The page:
Why Xiaomi is expanding to making flagships globally.

Hello. In this post, we try to explain why Xiaomi cannot simply stick to making budget phones. Xiaomi’s business model mainly involves selling budget or midrange smartphones at aggressive prices with a good price to performance ratio. They even made public statements before that they limit profits per unit to as low as 5$ or sometimes sell their phones at cost. But this is obviously not sustainable. 

The majority of their revenue in China did not come from selling smartphones, it came from their internet services, which lots of people in China use. The profits they make from hardware is still a significant amount considering how many units they sell, but it is not a margin big enough for sufficient business growth, we can assume they were just breaking even with that revenue and earning enough margins to keep the business going.

And this is what they have been doing until now, selling phones with razor-thin margins, or maybe even at cost, and relying on services and other sneaky ways like bloatware apps and advertisements to make money. Until last year, Xiaomi did not launch globally competing flagship phones, it was only in 2021 that they launched their Mi 11 Ultra outside of China, their flagships before that were just limited to China. 

You can see how making only budget and midrange is really hard to sustain long term. To grow the business and earn more money, they had to start releasing flagship phones globally, since you can make the most smartphone hardware profits through a flagship phone.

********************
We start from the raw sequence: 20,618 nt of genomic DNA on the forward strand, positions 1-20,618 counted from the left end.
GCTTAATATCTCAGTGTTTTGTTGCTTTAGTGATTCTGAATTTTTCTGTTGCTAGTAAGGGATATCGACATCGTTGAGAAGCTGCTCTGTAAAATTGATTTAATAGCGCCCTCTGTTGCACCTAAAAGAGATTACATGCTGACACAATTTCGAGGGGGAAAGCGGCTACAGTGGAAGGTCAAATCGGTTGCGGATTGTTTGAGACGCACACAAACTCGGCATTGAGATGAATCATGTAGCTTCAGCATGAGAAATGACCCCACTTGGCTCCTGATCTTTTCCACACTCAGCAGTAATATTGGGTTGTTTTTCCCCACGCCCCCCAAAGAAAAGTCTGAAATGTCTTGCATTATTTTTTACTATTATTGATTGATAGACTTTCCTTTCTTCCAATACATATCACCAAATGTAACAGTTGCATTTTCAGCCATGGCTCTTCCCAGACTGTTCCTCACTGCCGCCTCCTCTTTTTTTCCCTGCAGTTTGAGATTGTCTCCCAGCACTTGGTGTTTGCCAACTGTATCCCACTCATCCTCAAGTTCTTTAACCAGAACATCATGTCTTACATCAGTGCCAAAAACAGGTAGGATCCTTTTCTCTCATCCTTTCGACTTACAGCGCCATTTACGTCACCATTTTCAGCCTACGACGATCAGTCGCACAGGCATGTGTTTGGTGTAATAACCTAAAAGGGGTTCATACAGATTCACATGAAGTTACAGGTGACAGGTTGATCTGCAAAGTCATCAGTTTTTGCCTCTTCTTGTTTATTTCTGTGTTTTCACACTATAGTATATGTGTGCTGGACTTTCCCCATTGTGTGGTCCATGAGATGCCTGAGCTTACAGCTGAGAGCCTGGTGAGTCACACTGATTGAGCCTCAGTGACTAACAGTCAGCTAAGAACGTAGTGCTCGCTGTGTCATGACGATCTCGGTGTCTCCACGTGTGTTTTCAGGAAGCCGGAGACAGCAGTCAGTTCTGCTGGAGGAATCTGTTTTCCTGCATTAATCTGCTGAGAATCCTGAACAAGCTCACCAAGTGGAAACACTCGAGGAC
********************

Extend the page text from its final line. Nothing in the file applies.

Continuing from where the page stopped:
You cannot make that kind of money with a midrange phone or a budget phone. Selling phone hardware for profits though is also a difficult business, only Samsung, Oppo, Vivo and Apple have successfully been doing it globally, for years.

Oppo, Vivo and other Chinese smartphone brands do sell their flagships in China and have recently started going global too. They do make money from their respective internet services, but they also make money from selling phone hardware. So by selling flagships, Xiaomi can make more significant profit margins and can invest more into Research & Development, more than they are now, which is better for consumers and enthusiasts alike. 

In turn, selling more flagships will improve their brand image across the world, and of course, they want people to see Xiaomi as a premium brand and create their own identity in the flagship segment, joining Apple, Samsung and OnePlus.

The Mi 11 series last year was their attempt at a global mainstream breakthrough which did fine in some places and didn’t do as well in others, for example, the phone was not well received in India and Xiaomi did not treat the phone like a flagship either, with poor update cycles.